After Reconstruction- Timeline of African American History 1881-1925

After Reconstruction- Timeline of African American History 1881-1925

Info icon This preview shows pages 1–3. Sign up to view the full content.

View Full Document Right Arrow Icon
Time Line of African American History, 1881-1925 The following works were valuable sources in the compilation of this Time Line: Lerone Bennett's Before the Mayflower (Chicago: Johnson Publishing Co., 1982), W. Augustus Low and Virgil A. Clift's Encyclopedia of Black America (New York: Da Capo Press, 1984), and Harry A. Ploski and Warren Marr's The Negro Almanac (New York: Bellwether Co., 1976). 1881 President Garfield assassinated. President Garfield was shot on July 2; he died on September 19. Vice President Chester A. Arthur (Republican) succeeded Garfield as president. Tuskegee Institute founded. Booker T. Washington became the first principal of Tuskegee Institute in Tuskegee, Alabama, on July 4. Tuskegee became the leading vocational training institution for African-Americans. Segregation of public transportation. Tennessee segregated railroad cars, followed by Florida (1887), Mississippi (1888), Texas (1889), Louisiana (1890), Alabama, Kentucky, Arkansas, and Georgia (1891), South Carolina (1898), North Carolina (1899), Virginia (1900), Maryland (1904), and Oklahoma (1907). 1882 Lynchings. Forty-nine black Americans are known to have been lynched in 1882. 1883 Civil Rights Act overturned. On October 15, the Supreme Court declared the Civil Rights Act of 1875 unconstitutional. The Court declared that the Fourteenth Amendment forbids states, but not citizens, from discriminating. Sojourner Truth dies. Sojourner Truth, a courageous and ardent abolitionist and a brilliant speaker, died on November 26. A political coup and a race riot. On November 3, white conservatives in Danville, Virginia, seized control of the local government, racially integrated and popularly elected, killing four African-Americans in the process. Lynchings. Fifty-three black Americans are known to have been lynched in 1883. 1884 Cleveland elected president. Grover Cleveland (Democrat) was elected president on November 4. Lynchings. Fifty-one black Americans are known to have been lynched in 1884. 1885 A black Episcopal bishop. On June 25, African-American Samuel David Ferguson was ordained a bishop of the Episcopal church. Lynchings. Seventy-four black Americans are known to have been lynched in 1885. 1886 1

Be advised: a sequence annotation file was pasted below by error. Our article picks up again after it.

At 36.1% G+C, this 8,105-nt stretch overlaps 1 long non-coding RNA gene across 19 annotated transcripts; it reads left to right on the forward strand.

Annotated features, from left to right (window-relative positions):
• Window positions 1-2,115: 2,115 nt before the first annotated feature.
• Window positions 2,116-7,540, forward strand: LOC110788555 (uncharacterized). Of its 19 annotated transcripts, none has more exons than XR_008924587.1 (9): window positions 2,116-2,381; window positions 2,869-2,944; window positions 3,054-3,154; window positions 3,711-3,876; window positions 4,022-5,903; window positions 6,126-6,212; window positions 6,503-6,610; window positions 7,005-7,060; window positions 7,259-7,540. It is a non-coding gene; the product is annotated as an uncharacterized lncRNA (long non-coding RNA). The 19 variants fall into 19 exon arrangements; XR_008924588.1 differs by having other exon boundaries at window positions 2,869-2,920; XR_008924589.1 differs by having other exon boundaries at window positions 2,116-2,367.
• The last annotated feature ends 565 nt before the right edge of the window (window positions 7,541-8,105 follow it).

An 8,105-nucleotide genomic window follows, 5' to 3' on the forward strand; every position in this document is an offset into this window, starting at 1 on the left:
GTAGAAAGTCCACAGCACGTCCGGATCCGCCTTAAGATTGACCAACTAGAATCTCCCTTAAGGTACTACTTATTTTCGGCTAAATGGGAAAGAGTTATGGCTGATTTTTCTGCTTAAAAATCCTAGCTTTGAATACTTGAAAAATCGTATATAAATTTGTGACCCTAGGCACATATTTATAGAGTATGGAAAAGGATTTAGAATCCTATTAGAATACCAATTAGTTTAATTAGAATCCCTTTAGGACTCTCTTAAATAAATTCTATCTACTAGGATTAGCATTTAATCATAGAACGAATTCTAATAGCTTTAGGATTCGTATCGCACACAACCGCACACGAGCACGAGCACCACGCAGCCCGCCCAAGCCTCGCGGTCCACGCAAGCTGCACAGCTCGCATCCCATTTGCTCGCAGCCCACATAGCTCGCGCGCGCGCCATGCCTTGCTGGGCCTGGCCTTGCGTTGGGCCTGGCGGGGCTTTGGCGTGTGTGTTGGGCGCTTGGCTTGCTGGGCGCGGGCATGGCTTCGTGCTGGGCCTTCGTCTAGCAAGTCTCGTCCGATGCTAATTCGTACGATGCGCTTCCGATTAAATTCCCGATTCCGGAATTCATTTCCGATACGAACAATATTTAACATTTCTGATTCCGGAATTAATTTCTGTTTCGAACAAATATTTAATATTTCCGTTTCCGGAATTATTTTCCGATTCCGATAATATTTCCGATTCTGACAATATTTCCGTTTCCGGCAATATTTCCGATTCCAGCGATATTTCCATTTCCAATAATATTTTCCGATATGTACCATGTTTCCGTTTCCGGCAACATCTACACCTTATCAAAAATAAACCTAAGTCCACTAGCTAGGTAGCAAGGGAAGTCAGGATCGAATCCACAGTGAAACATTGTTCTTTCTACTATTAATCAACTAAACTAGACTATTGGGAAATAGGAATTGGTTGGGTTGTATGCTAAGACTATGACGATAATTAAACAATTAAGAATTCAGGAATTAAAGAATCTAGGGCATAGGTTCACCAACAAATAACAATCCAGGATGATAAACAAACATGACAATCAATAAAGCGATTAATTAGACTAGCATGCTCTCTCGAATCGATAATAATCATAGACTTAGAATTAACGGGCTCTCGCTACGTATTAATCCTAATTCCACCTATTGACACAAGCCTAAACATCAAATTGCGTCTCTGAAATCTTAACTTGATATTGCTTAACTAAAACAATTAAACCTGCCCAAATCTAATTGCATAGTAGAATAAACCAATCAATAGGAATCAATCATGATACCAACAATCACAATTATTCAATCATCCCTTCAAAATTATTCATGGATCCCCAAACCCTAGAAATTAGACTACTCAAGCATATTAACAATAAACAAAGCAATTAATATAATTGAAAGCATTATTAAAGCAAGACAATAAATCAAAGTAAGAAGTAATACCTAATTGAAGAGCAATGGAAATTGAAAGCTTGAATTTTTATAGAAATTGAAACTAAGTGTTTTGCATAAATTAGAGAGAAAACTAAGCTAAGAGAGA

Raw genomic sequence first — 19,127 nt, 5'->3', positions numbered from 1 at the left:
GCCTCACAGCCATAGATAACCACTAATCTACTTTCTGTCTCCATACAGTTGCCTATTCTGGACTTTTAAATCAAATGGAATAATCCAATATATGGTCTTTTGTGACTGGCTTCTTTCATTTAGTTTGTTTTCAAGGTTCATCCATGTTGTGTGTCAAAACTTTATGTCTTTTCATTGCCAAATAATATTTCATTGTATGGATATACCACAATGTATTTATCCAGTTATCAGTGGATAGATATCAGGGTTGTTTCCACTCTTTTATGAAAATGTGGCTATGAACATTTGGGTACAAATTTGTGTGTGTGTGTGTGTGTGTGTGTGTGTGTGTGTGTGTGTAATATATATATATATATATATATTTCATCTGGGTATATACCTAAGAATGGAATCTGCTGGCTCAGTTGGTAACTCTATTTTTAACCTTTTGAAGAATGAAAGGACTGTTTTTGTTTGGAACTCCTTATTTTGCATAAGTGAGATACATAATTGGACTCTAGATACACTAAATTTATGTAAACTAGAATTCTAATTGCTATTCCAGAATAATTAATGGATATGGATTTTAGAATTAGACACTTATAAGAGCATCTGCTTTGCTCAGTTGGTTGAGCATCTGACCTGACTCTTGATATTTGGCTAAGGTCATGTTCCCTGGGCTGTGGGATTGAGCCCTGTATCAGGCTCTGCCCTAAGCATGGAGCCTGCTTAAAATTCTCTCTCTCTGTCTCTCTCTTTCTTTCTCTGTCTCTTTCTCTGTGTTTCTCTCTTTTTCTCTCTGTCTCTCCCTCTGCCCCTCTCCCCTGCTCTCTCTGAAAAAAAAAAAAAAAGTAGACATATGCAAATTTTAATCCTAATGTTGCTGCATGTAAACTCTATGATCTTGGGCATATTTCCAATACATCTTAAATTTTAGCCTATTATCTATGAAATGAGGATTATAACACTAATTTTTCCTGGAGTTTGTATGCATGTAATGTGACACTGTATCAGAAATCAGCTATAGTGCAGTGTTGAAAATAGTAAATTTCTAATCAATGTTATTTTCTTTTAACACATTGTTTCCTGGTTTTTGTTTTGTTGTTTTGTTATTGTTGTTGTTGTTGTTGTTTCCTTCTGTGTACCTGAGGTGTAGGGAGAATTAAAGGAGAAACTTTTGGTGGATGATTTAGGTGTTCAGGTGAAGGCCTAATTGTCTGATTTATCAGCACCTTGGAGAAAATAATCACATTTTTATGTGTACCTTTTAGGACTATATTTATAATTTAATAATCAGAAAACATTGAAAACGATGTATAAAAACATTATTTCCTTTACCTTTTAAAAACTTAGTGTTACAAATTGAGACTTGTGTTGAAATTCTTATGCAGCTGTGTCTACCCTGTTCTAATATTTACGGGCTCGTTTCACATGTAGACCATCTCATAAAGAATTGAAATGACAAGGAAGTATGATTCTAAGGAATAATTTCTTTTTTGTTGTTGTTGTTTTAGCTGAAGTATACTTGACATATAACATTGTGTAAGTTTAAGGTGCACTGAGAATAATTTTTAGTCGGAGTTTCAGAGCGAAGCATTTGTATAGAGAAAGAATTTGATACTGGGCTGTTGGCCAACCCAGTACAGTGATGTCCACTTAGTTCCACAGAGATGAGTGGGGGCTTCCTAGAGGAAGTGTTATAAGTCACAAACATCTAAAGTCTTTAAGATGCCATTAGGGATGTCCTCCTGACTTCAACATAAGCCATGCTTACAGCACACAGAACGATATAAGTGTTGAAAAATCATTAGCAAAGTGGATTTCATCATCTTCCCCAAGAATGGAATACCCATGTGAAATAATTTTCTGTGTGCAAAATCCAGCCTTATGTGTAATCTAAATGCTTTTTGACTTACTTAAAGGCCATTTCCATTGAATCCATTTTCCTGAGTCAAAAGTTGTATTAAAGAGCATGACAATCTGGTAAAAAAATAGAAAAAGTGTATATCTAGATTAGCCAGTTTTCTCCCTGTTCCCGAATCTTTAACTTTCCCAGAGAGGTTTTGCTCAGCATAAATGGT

Image of page 1

Info icon This preview has intentionally blurred sections. Sign up to view the full version.

View Full Document Right Arrow Icon
The Carrollton Massacre. On March 17, 20 black Americans were massacred at Carrollton, Mississippi. Labor organizes. The American Federation of Labor was organized on December 8, signaling the rise of the labor movement. All major unions of the day excluded black Americans. Lynchings. Seventy-four black Americans are known to have been lynched in 1886. 1887 Lynchings. Seventy black Americans are known to have been lynched in 1887. 1888 Two of the first African-American banks. Two of America's first black-owned banks -- the Savings Bank of the Grand Fountain United Order of the Reformers, in Richmond Virginia, and Capital Savings Bank of Washington, DC, opened their doors. Harrison elected president. Benjamin Harrison (Republican) was elected president on November 6.
Image of page 2
Image of page 3
This is the end of the preview. Sign up to access the rest of the document.

{[ snackBarMessage ]}

What students are saying

  • Left Quote Icon

    As a current student on this bumpy collegiate pathway, I stumbled upon Course Hero, where I can find study resources for nearly all my courses, get online help from tutors 24/7, and even share my old projects, papers, and lecture notes with other students.

    Student Picture

    Kiran Temple University Fox School of Business ‘17, Course Hero Intern

  • Left Quote Icon

    I cannot even describe how much Course Hero helped me this summer. It’s truly become something I can always rely on and help me. In the end, I was not only able to survive summer classes, but I was able to thrive thanks to Course Hero.

    Student Picture

    Dana University of Pennsylvania ‘17, Course Hero Intern

  • Left Quote Icon

    The ability to access any university’s resources through Course Hero proved invaluable in my case. I was behind on Tulane coursework and actually used UCLA’s materials to help me move forward and get everything together on time.

    Student Picture

    Jill Tulane University ‘16, Course Hero Intern